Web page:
Innovation Awards honor risk-takers

October 17, 2005

BY MICHAEL KRAUSS

Chicago honors innovation Tuesday night at the Goodman Theatre. More than 400 invited guests will fill the theater to honor the 10 recipients of the only locally focused innovation award in the Chicago area, and to hear keynoter Casey Cowell, founder of U.S. Robotics, a true Chicago tech success story. Cowell receives the Visionary Award for his accomplishments.

The scene is the fourth annual presentation of the Chicago Innovation Awards, co-founded by the Chicago Sun-Times and Kuczmarski & Associates, the new-product consulting firm. While it's not the Web 2.0 conference held recently in Silicon Valley, the Chicago Innovation Awards, presented by Wm. Wrigley Jr. Co., is Chicago born and bred, and we have a right to be proud of a program that honors local innovation.

Talk to any senior executive these days. They'll tell you growth is their biggest challenge. How do you grow the top line? That's the issue. Since March 2000, senior execs have cost-cut themselves to efficiency, but future business success requires growth. That means innovation.

Sure, you can grow through acquisitions and financial engineering. But seasoned veterans know more mergers fail than succeed. Even Cowell learned that through his merger of U.S. Robotics with 3Com in an $8 billion deal that proved unsuccessful.

The best way to grow your business is to innovate. There's just one problem. Innovation is tough, hard work, and many senior executives don't want to take the risk. The great ones do, and that's why they're great.

When I take my seat Tuesday night at the Goodman, I'm going to be all ears. I want to learn from Cowell and the 10 Chicago innovators being honored.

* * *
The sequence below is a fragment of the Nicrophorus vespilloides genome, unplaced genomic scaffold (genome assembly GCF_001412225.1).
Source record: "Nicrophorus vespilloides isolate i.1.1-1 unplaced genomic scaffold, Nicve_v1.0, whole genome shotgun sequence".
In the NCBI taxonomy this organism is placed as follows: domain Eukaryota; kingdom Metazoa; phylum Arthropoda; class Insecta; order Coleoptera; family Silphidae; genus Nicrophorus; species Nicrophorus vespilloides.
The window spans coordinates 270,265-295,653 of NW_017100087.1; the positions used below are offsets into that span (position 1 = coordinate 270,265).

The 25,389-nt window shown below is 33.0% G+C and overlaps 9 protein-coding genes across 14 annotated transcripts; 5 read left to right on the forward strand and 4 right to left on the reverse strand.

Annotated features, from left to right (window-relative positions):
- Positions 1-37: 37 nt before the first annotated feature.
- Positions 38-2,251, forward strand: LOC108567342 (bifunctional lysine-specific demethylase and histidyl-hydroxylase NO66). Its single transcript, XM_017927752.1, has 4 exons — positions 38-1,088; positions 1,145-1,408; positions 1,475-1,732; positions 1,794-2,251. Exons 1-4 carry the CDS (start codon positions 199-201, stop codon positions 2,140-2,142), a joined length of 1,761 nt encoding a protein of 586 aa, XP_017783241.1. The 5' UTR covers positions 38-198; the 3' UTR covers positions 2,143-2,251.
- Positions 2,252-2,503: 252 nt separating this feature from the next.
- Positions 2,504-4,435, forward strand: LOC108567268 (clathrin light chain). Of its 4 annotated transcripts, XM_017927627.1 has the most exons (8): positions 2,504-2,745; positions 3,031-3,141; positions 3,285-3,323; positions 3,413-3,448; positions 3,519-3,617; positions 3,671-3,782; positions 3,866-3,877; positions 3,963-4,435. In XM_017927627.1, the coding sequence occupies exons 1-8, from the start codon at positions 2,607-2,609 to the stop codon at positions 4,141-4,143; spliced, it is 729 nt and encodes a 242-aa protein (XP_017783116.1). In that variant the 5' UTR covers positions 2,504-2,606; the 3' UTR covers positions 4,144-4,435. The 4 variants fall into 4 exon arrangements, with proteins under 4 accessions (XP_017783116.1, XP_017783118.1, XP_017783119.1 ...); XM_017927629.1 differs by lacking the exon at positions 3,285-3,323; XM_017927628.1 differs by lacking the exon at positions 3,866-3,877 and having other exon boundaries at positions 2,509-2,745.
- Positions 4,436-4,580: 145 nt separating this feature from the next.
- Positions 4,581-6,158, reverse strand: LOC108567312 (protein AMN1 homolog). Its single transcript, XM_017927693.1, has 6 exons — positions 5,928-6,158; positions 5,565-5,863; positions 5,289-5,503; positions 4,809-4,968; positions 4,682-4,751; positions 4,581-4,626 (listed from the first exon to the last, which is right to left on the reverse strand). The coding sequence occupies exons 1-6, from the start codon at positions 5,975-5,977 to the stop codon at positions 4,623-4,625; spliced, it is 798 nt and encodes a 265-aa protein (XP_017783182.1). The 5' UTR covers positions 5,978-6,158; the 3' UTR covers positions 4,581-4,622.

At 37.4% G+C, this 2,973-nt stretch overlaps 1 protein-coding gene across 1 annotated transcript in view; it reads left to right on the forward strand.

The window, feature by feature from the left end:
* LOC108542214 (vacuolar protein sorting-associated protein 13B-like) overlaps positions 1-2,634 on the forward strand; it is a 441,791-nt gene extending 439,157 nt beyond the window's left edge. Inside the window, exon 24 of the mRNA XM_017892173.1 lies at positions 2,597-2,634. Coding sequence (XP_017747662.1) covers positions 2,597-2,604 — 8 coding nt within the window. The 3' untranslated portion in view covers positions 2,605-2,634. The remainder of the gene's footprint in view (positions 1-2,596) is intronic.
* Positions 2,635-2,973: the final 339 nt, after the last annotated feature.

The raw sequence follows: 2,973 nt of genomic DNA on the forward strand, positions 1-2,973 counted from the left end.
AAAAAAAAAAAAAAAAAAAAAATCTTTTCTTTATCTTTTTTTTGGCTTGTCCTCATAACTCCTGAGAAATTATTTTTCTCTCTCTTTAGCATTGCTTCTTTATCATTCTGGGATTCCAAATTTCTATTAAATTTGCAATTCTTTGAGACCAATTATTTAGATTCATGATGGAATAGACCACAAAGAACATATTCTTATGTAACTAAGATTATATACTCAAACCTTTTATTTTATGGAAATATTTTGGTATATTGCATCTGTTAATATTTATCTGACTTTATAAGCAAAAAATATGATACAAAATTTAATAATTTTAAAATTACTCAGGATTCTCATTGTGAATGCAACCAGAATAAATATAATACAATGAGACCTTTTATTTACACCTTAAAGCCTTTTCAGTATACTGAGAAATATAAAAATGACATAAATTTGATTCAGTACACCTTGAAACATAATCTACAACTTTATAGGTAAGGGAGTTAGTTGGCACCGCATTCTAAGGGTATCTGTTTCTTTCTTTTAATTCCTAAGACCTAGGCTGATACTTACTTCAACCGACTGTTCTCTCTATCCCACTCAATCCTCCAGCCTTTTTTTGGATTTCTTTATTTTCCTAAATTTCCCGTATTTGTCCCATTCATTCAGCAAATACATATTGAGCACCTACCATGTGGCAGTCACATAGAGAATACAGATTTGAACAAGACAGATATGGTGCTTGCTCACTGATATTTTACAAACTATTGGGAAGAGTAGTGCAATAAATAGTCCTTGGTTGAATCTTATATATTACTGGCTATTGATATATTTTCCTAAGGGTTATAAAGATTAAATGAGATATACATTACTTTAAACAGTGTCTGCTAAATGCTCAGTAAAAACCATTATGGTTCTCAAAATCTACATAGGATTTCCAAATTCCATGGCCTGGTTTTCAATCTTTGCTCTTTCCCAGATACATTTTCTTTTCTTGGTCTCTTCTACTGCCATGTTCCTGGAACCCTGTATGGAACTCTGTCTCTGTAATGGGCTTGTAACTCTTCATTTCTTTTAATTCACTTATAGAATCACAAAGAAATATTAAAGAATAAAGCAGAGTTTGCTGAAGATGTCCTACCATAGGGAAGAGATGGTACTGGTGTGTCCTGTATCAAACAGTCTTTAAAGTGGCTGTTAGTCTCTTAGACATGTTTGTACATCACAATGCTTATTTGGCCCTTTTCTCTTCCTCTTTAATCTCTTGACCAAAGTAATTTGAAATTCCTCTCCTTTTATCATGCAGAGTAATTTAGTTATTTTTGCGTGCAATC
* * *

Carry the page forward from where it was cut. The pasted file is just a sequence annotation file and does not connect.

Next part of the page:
Just one more thing about Cowell and innovation. Sure, Cowell's a big success. But he worked hard for it. He sold modems out of the trunk of his car, and financed his company's travel expenses on an overdrawn credit card long before the Internet was a glimmer in anyone's eye.

Things worked out for Cowell, and I'm glad they did. Most of us don't take the risks. As a kid growing up in Chicago, I thought the big established companies were the safest bets.

I once tried to dissuade John McCartney, who became the No. 2 exec at U.S. Robotics, from joining the company.

"Join an established firm," I told McCartney, who had recently left a failed specialty steel start-up. "Play it safe."

McCartney went to U.S. Robotics anyway. The rest is history. Just last week, McCartney was on a road show launching yet another start-up.

Maybe it was my Midwestern conservatism. Maybe it was lack of knowledge. Today if someone asks me about joining a start-up, I'm more positive.

But I don't blindly say, "Go for it." I'm circumspect. I'm thoughtful. Entrepreneurship isn't for everyone. I usually tell the aspiring innovator to seek out others who have done it before. Listen to them. Hear their stories. Then decide.

I guess that's the best reason for showing up at Tuesday night's Chicago Innovation Awards.

Roberts Wednesday

The Executives' Club of Chicago kicks off the first of four high-tech events Wednesday at the Chicago Hilton and Towers when Comcast CEO Brian Roberts takes the podium. Roberts will describe broadband's impact on entertainment and communications.

After lunch, the discussion continues with a top-flight panel on aligning IT in a constantly changing business environment. On tap are: Allstate CIO Cathy Brune; Chicago Mercantile Exchange CIO James Krause; Health Care Services Corp. CIO Patrick Moroney; Archer Daniels Midland group VP IT Raymond Preiksaitis, and Bain Midwest IT Practice head Rudy Puryear.

Bits & Bytes

Gov. Blagojevich launched a new homeland security innovation and entrepreneurship center at Northwestern with a $350,000 grant....Society for Information Management President John Moon, CIO of Baxter, welcomes Marquette University Prof. Kate Kaiser for lunch Wednesday at Spiaggia. Kaiser talks about the future IT workforce....Getty Images chief marketing officer Jack Sansolo talks about selling images online at Thursday's Business Marketing Association lunch at the Chicago Athletic Association. ... India is getting competition for outsourcing from Canada. Canadian economic development exec Eric Hochstein touts Canada and "near shoring" Friday at the Mid-America Club. What's near shoring? That's Canada's way of saying they're low cost, high quality and close by.

Michael Krauss is a Chicago area tech writer and consultant.

 

 

 ©2005 Marion Consulting Partners